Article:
There's no point of reviewing Sunday (September 14) night's The Simpsons Take The Bowl show from The Hollywood Bowl, at least not in a traditional way.
Sunday's presentation was the third and final night for The Simpsons Take The Bowl and, alas, if you didn't catch one of the shows… That's it. Sorry.
Timed to loosely synchronize with the classic comedy's 25th anniversary, the show's recent syndicated move to FXX and Sunday, September 28 premiere for the new season, The Simpsons Take The Bowl was a terrific two hours of live music, singing and dancing, culminating in fireworks. The event featured an assortment of new animation tailored around the venue, but also included classic “Simpsons” bits including Homer's plummet down the Springfield Gorge, Homer's gambol through The Land of Chocolate and the transition from the Ajax Steel Mill into The Anvil.
I'm not sure that all of my favorite “Simpsons” musical moments were acknowledged. I guess Terry Cashman had other things to do and couldn't make a “Talking Softball” appearance. I know Harry Shearer is starring in a play in London and I assume Dan Castellaneta and Julie Kavner had similar reasons for being absent. Kelsey Grammer's a busy guy, but it should would have been nice to hear some Sideshow Bob crooning live. But when you're distilling 552 episodes, a movie, an Oscar nominated short and a hit album into a two-hour concert, choices will always be made.
So in lieu of an actual review, let me quickly recount a few highlights:
*** While Yeardley Smith and Nancy Cartwright were credited as co-hosts, the night's real MC was Hank Azaria, who reminded us that he was also making his return to Showtime's “Ray Donovan” that night. Azaria bounced gleefully between voices including Apu, Moe, Comic Book Guy, Duff-Man and Professor Frink, who he called a personal favorite. I'd be disappointed that Dr. Nick didn't come out for a few minutes, but Azaria is not a monkey, even if he was swapping voices and outfits for our amusement. The Wiggum-ized chorus of “Let It Go” was a singing highlight, while “Who Needs The Kwik-E Mart” found Azaria a bit upstaged by dancing hot dogs and offered a reminder of the difficulties of singing a rangy song while also doing an Indian accent. If Azaria couldn't quite pull off the closing falsetto, he acted his way through it with aplomb.
*** The night's best moment? The Gay Men's Chorus of LA, dressed as Stonecutters, leading a chorus of “Spider-Pig,” followed by “Stonecutter's Song” and “See My Vest,” which was plenty fun even in Shearer's absence.
*** Smith and Cartwright were a lot more visible in the second half of the program, with “Minimum Wage Nanny” providing a very sweet highlight for both actress. [I'd also never watched Cartwright switch between Bart, Nelson and Ralph, which was fun.] Cartwright closed the show with a spirited “Do the Bartman,” had the Bowl clapping, even if the “Bart”-ness of her vocals ebbed and flowed as she led the entire cast and crew onto stage for dancing and mirth.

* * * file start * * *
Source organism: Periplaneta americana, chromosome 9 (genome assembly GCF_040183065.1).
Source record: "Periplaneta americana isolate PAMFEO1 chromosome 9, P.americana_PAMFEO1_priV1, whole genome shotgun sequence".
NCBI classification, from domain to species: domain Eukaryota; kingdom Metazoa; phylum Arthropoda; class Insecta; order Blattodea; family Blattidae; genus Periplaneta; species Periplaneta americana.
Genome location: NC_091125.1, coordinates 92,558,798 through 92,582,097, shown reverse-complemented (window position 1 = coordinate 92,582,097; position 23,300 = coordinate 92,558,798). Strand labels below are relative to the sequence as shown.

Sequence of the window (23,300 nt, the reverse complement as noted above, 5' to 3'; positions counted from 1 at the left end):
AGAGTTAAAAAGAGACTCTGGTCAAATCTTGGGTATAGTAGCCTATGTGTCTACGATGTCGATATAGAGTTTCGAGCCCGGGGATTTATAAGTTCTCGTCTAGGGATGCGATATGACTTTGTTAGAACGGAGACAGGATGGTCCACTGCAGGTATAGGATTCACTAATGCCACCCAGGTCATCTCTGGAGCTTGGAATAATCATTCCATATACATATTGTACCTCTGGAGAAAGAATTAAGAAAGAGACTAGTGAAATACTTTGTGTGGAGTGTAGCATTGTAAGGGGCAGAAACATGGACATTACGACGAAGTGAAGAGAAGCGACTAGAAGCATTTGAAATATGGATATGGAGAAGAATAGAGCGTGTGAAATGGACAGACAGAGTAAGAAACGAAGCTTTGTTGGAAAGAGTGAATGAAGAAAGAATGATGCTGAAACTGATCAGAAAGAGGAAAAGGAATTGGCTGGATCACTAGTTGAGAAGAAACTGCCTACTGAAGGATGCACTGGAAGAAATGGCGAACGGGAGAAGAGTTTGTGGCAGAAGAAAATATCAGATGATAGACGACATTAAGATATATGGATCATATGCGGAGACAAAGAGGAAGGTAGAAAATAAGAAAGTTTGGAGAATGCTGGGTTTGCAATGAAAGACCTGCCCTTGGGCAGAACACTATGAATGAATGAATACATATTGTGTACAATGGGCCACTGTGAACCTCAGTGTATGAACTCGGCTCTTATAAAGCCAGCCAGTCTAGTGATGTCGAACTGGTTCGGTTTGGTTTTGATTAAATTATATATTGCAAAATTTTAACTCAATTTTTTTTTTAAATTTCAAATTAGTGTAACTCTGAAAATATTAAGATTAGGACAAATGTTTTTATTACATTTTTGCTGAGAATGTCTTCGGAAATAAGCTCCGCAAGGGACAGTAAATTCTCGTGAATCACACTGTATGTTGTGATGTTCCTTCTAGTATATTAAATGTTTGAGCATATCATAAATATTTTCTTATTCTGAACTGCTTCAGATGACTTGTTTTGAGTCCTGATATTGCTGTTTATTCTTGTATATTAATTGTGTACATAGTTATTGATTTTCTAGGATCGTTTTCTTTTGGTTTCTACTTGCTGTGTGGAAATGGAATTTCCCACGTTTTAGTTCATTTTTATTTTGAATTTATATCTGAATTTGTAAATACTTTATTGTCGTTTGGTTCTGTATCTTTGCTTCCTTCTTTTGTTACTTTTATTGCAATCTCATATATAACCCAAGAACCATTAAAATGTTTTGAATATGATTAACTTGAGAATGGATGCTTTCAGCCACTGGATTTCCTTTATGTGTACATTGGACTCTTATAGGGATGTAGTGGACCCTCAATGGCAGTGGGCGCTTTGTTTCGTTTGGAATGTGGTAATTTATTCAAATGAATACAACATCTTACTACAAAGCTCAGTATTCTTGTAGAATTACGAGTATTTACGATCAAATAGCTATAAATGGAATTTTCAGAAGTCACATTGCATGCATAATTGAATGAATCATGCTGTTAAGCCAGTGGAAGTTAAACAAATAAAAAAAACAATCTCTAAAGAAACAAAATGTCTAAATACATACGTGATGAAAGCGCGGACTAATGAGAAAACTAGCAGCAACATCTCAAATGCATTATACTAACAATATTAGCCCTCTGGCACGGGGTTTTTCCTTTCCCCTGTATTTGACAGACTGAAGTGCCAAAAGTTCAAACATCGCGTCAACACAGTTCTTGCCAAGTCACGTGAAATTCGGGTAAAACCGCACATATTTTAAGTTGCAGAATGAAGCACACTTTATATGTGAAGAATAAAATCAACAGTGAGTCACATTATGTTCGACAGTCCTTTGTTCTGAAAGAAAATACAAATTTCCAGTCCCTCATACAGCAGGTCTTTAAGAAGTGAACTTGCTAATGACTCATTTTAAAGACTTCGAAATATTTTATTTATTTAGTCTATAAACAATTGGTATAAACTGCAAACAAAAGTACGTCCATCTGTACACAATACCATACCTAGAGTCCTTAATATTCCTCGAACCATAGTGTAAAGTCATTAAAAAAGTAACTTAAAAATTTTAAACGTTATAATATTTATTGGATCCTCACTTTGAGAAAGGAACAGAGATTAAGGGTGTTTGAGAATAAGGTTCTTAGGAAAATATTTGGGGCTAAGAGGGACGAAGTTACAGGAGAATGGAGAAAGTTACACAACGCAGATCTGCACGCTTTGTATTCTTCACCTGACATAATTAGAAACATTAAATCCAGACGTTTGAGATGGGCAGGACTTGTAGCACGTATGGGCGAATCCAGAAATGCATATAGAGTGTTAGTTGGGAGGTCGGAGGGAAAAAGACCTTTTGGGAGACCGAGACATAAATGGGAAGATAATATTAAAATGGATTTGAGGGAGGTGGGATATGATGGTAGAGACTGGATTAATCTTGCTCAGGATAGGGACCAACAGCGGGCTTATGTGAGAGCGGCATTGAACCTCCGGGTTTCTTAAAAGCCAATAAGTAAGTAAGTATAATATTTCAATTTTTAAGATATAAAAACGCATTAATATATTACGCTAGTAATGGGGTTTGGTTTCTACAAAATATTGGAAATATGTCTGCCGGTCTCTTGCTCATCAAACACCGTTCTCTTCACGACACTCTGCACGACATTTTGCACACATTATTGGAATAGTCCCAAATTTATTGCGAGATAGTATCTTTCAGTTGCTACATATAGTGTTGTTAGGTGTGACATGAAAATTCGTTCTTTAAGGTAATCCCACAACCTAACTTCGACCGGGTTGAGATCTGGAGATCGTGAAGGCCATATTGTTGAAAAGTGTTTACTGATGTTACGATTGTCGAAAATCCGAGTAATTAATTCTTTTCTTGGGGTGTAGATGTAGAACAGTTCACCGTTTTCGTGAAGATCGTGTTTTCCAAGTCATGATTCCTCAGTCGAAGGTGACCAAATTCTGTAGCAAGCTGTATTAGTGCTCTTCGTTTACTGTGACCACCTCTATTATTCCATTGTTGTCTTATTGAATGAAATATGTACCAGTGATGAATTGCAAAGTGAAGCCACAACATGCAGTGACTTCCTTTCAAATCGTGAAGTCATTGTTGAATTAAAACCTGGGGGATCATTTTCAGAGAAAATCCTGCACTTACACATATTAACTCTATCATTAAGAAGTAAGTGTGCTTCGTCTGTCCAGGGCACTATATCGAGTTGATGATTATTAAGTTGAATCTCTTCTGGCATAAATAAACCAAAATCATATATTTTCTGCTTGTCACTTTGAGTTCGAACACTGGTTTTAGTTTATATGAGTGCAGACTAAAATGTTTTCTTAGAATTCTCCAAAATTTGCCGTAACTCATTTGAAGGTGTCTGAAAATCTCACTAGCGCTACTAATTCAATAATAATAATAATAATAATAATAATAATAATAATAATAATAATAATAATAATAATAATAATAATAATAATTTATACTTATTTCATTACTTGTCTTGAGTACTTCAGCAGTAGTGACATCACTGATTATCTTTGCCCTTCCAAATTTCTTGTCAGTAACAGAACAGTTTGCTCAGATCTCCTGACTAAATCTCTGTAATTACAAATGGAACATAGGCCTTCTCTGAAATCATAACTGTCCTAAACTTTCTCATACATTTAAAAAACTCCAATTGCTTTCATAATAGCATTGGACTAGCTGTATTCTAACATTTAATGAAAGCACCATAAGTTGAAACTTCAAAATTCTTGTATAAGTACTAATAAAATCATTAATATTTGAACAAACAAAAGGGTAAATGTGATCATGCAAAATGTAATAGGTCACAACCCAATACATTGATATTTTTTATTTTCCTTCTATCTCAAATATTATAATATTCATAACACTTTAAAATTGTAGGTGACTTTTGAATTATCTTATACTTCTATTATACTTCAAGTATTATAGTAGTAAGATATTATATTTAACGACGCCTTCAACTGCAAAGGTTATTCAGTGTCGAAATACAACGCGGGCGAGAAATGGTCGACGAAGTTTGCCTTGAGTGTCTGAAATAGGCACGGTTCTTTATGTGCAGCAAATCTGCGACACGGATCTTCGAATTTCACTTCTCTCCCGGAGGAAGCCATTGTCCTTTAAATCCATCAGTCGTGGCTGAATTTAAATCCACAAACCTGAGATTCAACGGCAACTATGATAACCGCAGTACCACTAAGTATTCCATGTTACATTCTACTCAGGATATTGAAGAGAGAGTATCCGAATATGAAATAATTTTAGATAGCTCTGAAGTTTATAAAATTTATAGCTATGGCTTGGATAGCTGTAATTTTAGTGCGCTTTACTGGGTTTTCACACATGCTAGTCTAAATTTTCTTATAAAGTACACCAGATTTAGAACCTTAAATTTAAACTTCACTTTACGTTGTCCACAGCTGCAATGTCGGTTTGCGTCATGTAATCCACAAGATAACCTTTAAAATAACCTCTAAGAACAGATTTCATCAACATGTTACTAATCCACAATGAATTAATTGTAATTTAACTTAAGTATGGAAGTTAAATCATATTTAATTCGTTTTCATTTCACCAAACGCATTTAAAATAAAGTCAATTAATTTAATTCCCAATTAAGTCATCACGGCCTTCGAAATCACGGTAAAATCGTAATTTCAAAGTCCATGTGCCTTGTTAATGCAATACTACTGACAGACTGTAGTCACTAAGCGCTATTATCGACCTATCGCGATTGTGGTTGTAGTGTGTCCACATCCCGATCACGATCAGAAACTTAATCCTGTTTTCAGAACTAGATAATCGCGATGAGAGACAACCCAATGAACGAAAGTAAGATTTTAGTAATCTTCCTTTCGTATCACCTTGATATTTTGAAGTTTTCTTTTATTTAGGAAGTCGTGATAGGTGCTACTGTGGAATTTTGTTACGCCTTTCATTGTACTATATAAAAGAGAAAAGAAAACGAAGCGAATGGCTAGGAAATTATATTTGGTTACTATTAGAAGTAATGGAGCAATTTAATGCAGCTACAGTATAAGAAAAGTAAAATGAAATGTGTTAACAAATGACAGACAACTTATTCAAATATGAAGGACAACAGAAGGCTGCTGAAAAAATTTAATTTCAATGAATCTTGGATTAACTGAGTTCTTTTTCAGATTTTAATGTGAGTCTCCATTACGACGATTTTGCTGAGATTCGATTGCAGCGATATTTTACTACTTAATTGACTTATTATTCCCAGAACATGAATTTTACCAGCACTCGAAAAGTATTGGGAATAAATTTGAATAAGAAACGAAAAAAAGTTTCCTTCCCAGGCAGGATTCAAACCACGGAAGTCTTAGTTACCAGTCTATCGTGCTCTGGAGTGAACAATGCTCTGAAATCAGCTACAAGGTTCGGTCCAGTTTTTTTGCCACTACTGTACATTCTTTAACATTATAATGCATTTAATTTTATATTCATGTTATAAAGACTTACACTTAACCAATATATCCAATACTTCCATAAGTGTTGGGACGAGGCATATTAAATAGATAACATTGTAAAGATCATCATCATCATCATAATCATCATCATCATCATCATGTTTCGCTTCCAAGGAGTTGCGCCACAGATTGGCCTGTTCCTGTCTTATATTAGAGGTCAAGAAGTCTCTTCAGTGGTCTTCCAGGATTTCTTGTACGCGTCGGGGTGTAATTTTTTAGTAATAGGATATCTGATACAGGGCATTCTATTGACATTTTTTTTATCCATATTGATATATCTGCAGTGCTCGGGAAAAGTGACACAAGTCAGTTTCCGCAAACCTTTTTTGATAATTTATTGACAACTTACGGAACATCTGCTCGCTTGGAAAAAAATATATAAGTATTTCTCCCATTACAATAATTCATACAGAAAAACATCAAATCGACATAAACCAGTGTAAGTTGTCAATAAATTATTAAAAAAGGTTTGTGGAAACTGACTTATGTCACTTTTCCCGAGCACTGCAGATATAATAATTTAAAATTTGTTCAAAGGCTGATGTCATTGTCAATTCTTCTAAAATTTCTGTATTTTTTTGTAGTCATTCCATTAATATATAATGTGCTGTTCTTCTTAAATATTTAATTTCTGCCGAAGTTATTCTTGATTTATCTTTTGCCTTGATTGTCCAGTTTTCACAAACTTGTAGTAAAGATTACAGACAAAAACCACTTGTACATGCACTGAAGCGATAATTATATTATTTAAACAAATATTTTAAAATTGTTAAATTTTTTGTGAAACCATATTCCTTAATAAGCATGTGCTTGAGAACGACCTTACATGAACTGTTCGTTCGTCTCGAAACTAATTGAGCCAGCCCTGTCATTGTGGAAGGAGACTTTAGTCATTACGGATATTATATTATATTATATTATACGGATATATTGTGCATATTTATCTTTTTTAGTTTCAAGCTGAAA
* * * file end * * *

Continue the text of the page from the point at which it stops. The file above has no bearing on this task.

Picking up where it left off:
*** Speaking of sweet moments, Kipp Lennon came out to sing vocals on “Happy Birthday Lisa,” which he sang in the Michael Jackson-centric “Stark Raving Dad.” The song is one of the sweeter moments in “Simpsons” history and having Lennon in attendance and acknowledging his contribution was nice.
*** Weird Al Yankovic, who was a dud at the Emmys last week, was spectacular in closing the first half of the program with an extended version of “Homer & Marge,” which also included an accordion solo. Yankovic's rubber-limbed dancing was also notable.
*** I loved the recognition for myriad “Simpsons” stealth MVPs, big and small. The least stealthy “Simpsons” MVP has to be Matt Groening, who opened the show and introduced Azaria, as well as mentioning many of the show's writers. Alf Clausen received a spotlight in the crowd and a musical medley. Director David Silverman got to play a flaming tuba with his band Vaud and the Villains on a lively arrangement of “Spring In Springfield.”
*** Dubbed “The only 'Simpsons' writer anyone cares about,” Conan O'Brien made a big splash with “Monorail” song, coming out in full Lyle Lanley garb. O'Brien was so enthusiastic about taking the spotlight — complete with obligatory NBC jokes — that you could get past exactly how central Phil Hartman is to the majesty of that song. Similarly, Jon Lovitz's heart was in the right place on “Chimpan A to Chimpan Z,” but he seemed aware that he couldn't replace Hartman and made no effort to Troy McClure-ize his voice. Ultimately, sufficient obeisance was paid to the irreplaceability of the late Hartman, which I appreciated.
*** My biggest laugh of the night may have come from special guest Tony Hawk skateboarding across the stage near the end of the show yelling, “I'm superfluous!”
*** My second biggest laugh of the night came from the necrology of FOX Presidents who departed or were fired during the run of “The Simpsons.” It seems that Dana Walden & Gary Newman will remain at their current jobs until 2021, when they'll be replaced by… Ralph Wiggum. Sounds about right.
*** Kudos to Courtney Galiano, one of my five favorite “So You Think You Can Dance” veterans. Galiano choreographed all of the dancing and had a memorable salsa solo in “Señor Burns.”
I could go on, but that seems like enough little snapshots from a tremendously fun night.